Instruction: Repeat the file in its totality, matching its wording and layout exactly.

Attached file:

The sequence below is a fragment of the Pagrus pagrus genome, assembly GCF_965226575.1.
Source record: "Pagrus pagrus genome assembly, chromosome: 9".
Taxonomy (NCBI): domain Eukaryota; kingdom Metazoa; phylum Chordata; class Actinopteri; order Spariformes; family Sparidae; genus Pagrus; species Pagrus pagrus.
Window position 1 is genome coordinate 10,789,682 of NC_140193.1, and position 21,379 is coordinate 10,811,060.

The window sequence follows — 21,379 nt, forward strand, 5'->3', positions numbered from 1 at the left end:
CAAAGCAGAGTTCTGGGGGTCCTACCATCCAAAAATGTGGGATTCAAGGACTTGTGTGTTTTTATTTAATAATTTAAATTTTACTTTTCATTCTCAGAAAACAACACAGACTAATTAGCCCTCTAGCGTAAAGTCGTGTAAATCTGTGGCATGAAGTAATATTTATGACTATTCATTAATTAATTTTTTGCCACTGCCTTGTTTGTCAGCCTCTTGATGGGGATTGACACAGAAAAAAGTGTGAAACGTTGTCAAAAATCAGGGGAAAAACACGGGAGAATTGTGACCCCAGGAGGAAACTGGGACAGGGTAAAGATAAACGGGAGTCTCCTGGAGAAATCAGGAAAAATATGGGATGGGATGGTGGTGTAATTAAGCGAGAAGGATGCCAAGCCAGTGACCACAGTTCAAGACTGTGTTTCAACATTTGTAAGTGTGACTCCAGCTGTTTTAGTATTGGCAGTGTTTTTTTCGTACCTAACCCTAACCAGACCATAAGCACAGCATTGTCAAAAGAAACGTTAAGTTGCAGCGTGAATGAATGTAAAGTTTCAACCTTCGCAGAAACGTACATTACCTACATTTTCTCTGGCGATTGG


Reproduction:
The sequence below is a fragment of the Pagrus pagrus genome, assembly GCF_965226575.1.
Source record: "Pagrus pagrus genome assembly, chromosome: 9".
Taxonomy (NCBI): domain Eukaryota; kingdom Metazoa; phylum Chordata; class Actinopteri; order Spariformes; family Sparidae; genus Pagrus; species Pagrus pagrus.
Window position 1 is genome coordinate 10,789,682 of NC_140193.1, and position 21,379 is coordinate 10,811,060.

The window sequence follows — 21,379 nt, forward strand, 5'->3', positions numbered from 1 at the left end:
CAAAGCAGAGTTCTGGGGGTCCTACCATCCAAAAATGTGGGATTCAAGGACTTGTGTGTTTTTATTTAATAATTTAAATTTTACTTTTCATTCTCAGAAAACAACACAGACTAATTAGCCCTCTAGCGTAAAGTCGTGTAAATCTGTGGCATGAAGTAATATTTATGACTATTCATTAATTAATTTTTTGCCACTGCCTTGTTTGTCAGCCTCTTGATGGGGATTGACACAGAAAAAAGTGTGAAACGTTGTCAAAAATCAGGGGAAAAACACGGGAGAATTGTGACCCCAGGAGGAAACTGGGACAGGGTAAAGATAAACGGGAGTCTCCTGGAGAAATCAGGAAAAATATGGGATGGGATGGTGGTGTAATTAAGCGAGAAGGATGCCAAGCCAGTGACCACAGTTCAAGACTGTGTTTCAACATTTGTAAGTGTGACTCCAGCTGTTTTAGTATTGGCAGTGTTTTTTTCGTACCTAACCCTAACCAGACCATAAGCACAGCATTGTCAAAAGAAACGTTAAGTTGCAGCGTGAATGAATGTAAAGTTTCAACCTTCGCAGAAACGTACATTACCTACATTTTCTCTGGCGATTGG